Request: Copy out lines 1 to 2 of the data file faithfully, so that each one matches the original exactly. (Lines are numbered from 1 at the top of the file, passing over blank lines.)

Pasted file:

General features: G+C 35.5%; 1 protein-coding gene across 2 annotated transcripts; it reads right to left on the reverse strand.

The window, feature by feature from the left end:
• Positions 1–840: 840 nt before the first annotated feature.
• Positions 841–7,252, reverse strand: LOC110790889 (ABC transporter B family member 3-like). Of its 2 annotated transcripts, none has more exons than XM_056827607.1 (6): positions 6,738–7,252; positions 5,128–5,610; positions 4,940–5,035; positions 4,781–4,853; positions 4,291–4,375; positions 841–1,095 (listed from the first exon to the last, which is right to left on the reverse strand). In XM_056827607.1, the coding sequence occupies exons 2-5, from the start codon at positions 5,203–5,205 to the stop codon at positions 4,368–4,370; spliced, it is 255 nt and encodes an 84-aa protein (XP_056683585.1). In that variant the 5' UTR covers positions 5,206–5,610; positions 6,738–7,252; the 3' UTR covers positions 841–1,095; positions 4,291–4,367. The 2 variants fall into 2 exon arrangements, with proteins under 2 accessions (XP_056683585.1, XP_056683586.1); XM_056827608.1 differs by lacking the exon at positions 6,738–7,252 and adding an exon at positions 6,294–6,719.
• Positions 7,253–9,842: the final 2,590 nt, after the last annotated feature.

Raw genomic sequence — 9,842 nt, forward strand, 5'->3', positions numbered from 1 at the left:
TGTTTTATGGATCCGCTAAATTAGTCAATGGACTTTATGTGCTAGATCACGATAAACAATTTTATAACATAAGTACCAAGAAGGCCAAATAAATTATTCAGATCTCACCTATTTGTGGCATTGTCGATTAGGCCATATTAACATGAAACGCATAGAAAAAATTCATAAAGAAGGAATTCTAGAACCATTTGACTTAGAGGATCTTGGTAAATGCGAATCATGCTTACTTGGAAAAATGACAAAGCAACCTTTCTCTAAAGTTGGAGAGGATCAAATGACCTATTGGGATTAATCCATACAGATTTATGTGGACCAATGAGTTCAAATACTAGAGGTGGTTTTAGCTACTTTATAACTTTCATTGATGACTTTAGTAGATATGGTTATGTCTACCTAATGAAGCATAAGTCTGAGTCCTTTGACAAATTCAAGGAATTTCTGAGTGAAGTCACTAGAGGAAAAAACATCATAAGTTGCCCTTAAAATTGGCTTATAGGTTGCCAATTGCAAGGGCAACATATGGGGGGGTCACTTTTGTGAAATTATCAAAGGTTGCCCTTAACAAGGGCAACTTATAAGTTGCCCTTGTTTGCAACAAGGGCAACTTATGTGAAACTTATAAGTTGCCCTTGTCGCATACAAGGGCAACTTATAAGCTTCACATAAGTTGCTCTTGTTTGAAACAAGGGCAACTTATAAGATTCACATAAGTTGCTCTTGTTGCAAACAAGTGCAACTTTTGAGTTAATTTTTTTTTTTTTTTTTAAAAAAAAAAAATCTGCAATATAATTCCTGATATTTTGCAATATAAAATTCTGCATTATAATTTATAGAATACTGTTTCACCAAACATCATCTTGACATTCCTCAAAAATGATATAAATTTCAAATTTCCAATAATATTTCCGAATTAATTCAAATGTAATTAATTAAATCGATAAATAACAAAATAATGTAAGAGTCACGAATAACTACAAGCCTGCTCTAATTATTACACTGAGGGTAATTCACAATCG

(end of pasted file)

General features: G+C 35.5%; 1 protein-coding gene across 2 annotated transcripts; it reads right to left on the reverse strand.

The window, feature by feature from the left end: